The group was formed this year at the LATE / NWP / British Library conference in April 2013. It is made up of Primary and Secondary teachers from in and around London. This is the fifth time they have met this year.
They began with a quick writing exercise to orient themselves in the cavernous building - as one wrote previously, as well as being visitors, 'we are all exhibits'. They thought about story and voice and attitude - and they wrote for 5 minutes. Afterwards, borrowing an idea from writer Claire Steele, they 'gifted' each other with word or phrase taken from their own writing. This is a fairly painless way of sharing - protecting those who may be nervous. It not only sends writers back to the text as re-visitors, but also as miners and treasure-hunters - critics, in a way. Words and phrases from other writers can often be a good stimulus for new writing. These 'gifts' were stored in notebooks and the group went off in different directions to search for something to write about for an hour.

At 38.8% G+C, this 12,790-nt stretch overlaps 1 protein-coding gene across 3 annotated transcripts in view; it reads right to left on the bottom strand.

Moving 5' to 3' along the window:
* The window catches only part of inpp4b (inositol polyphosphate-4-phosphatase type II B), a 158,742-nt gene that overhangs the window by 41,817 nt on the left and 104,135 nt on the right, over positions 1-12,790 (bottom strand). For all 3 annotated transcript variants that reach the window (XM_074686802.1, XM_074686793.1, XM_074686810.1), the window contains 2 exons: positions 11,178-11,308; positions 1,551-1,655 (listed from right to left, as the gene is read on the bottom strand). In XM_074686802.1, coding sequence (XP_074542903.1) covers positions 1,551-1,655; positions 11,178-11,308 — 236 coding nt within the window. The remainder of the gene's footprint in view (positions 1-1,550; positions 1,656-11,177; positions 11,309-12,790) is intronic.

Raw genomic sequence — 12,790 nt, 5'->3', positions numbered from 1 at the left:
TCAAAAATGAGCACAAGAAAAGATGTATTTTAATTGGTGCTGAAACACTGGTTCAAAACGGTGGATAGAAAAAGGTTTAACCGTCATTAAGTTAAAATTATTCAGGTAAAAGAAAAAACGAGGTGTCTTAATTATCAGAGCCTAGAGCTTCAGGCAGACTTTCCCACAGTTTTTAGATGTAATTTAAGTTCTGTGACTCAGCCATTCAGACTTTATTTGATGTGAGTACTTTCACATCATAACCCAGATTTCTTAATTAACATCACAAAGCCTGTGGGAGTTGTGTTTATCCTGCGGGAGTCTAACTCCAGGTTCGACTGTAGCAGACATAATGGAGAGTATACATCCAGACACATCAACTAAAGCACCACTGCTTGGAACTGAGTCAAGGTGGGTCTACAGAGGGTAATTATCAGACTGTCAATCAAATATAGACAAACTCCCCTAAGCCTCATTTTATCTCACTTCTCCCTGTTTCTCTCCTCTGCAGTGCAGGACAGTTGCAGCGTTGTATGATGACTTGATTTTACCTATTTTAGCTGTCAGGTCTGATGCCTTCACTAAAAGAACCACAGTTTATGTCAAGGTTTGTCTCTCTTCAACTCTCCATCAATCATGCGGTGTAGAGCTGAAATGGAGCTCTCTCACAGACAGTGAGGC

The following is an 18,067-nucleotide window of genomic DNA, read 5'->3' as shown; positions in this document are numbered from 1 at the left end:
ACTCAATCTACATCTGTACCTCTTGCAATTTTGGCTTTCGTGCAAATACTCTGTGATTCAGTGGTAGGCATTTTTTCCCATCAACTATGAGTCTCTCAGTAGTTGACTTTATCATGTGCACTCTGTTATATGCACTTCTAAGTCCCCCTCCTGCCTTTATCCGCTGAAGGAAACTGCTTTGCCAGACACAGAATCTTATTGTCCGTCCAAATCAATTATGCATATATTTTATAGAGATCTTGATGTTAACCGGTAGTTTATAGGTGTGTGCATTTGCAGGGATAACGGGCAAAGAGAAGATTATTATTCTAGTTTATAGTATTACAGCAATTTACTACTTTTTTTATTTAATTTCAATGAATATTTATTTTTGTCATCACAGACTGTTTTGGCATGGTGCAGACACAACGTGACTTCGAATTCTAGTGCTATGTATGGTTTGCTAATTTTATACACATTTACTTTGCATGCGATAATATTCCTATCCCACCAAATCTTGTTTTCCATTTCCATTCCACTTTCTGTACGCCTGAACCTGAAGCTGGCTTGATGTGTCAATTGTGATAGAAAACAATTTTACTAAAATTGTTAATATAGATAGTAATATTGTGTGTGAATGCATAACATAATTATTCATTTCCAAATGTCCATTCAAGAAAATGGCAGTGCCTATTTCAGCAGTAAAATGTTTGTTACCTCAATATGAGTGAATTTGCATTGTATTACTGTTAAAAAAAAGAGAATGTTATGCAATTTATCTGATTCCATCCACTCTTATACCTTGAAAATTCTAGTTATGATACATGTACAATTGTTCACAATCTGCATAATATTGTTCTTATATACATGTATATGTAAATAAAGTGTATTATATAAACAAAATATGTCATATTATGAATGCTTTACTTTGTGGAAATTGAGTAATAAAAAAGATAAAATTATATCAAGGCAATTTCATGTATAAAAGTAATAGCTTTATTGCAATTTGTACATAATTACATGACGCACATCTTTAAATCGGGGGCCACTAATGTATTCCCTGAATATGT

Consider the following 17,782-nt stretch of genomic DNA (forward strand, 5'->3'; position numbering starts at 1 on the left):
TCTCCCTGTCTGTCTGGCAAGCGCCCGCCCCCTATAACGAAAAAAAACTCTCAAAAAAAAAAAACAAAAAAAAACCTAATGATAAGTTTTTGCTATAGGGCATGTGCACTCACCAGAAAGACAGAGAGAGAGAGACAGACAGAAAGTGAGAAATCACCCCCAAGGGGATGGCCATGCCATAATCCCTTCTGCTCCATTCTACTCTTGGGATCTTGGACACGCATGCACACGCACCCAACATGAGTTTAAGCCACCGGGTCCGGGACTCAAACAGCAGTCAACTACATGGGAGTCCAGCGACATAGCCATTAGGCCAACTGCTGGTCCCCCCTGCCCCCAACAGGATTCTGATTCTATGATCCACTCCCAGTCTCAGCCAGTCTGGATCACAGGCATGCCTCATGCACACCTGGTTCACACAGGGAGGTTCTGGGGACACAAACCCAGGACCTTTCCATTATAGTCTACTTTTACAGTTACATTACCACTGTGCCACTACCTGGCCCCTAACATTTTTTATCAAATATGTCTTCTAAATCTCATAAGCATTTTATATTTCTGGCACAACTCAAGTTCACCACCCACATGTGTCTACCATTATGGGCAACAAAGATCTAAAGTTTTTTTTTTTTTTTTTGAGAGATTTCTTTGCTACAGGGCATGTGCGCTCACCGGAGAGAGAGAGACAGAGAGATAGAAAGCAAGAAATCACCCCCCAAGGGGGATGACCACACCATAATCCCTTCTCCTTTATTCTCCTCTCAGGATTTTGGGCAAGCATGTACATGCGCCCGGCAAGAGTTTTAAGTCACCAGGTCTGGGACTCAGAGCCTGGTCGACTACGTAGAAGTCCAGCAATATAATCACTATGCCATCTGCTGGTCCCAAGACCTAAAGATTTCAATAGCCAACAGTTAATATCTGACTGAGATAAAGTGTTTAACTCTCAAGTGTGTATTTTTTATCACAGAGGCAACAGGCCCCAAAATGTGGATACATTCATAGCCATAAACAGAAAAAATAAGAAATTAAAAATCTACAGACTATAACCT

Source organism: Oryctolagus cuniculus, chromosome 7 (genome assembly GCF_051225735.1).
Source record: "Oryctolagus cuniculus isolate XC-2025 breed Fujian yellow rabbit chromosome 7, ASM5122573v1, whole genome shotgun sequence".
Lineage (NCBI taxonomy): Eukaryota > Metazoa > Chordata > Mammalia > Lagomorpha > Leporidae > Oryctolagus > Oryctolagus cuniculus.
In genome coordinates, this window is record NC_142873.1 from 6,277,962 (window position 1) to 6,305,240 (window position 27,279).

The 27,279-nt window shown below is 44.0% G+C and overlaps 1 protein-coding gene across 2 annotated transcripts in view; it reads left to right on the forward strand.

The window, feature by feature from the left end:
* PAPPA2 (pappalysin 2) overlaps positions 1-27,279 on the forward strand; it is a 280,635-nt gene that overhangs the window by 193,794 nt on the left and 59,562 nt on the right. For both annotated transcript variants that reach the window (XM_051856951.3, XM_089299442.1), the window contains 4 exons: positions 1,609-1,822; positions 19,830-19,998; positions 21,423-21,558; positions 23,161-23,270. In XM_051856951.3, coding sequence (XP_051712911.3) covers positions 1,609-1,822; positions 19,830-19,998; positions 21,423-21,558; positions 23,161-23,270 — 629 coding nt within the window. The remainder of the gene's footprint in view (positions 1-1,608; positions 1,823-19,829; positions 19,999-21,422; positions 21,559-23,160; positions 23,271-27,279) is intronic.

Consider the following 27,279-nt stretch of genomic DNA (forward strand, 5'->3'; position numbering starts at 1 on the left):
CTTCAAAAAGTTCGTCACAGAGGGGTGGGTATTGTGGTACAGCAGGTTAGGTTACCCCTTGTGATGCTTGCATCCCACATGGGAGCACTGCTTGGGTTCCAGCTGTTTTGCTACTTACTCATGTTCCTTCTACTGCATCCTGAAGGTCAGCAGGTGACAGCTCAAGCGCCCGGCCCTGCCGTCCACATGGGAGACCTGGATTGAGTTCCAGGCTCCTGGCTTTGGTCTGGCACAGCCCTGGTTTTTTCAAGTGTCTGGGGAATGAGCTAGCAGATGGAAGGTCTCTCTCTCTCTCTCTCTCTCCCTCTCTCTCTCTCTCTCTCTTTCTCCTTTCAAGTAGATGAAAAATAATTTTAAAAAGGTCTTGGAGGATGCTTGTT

When they returned and shared, there were, amongst other things,
- tribal tales from the Ancient British fireside,
- Suffolk landscape conjured from some wooden Anglo-Saxon cups,
- gruesome anecdotes of what the tide washed up on the Irish coast,
- and the beginnings of surreal stories ticking with clocks.
You had to be there.
This is an example of how NWP groups nurture teachers' creativity. Teachers return to their classrooms empowered to inspire pupils as writers - and they are practising what they teach, refreshed by close encounters with the writing process, not merely reliant on schema and tropes, writing frames and decontextualised grammatical constructions.
Simon Wrigley, NWP outreach director